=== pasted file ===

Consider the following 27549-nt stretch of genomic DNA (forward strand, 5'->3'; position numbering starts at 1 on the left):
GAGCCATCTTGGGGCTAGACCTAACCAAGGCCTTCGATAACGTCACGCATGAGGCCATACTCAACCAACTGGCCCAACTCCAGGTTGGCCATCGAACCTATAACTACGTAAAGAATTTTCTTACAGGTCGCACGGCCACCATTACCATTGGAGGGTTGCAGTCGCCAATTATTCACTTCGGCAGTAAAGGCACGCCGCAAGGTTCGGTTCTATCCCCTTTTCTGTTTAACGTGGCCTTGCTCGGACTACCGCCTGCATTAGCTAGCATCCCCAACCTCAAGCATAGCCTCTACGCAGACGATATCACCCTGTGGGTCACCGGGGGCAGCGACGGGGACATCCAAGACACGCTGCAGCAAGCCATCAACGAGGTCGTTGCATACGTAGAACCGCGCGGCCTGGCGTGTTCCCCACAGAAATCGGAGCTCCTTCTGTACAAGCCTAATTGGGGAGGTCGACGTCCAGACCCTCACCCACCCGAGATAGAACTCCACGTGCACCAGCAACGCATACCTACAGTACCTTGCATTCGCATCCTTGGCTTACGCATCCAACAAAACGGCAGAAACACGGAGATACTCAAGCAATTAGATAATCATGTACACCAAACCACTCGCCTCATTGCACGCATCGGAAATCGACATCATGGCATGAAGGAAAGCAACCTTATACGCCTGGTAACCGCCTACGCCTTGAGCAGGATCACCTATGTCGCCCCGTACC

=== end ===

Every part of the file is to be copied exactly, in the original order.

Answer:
Consider the following 27549-nt stretch of genomic DNA (forward strand, 5'->3'; position numbering starts at 1 on the left):
GAGCCATCTTGGGGCTAGACCTAACCAAGGCCTTCGATAACGTCACGCATGAGGCCATACTCAACCAACTGGCCCAACTCCAGGTTGGCCATCGAACCTATAACTACGTAAAGAATTTTCTTACAGGTCGCACGGCCACCATTACCATTGGAGGGTTGCAGTCGCCAATTATTCACTTCGGCAGTAAAGGCACGCCGCAAGGTTCGGTTCTATCCCCTTTTCTGTTTAACGTGGCCTTGCTCGGACTACCGCCTGCATTAGCTAGCATCCCCAACCTCAAGCATAGCCTCTACGCAGACGATATCACCCTGTGGGTCACCGGGGGCAGCGACGGGGACATCCAAGACACGCTGCAGCAAGCCATCAACGAGGTCGTTGCATACGTAGAACCGCGCGGCCTGGCGTGTTCCCCACAGAAATCGGAGCTCCTTCTGTACAAGCCTAATTGGGGAGGTCGACGTCCAGACCCTCACCCACCCGAGATAGAACTCCACGTGCACCAGCAACGCATACCTACAGTACCTTGCATTCGCATCCTTGGCTTACGCATCCAACAAAACGGCAGAAACACGGAGATACTCAAGCAATTAGATAATCATGTACACCAAACCACTCGCCTCATTGCACGCATCGGAAATCGACATCATGGCATGAAGGAAAGCAACCTTATACGCCTGGTAACCGCCTACGCCTTGAGCAGGATCACCTATGTCGCCCCGTACC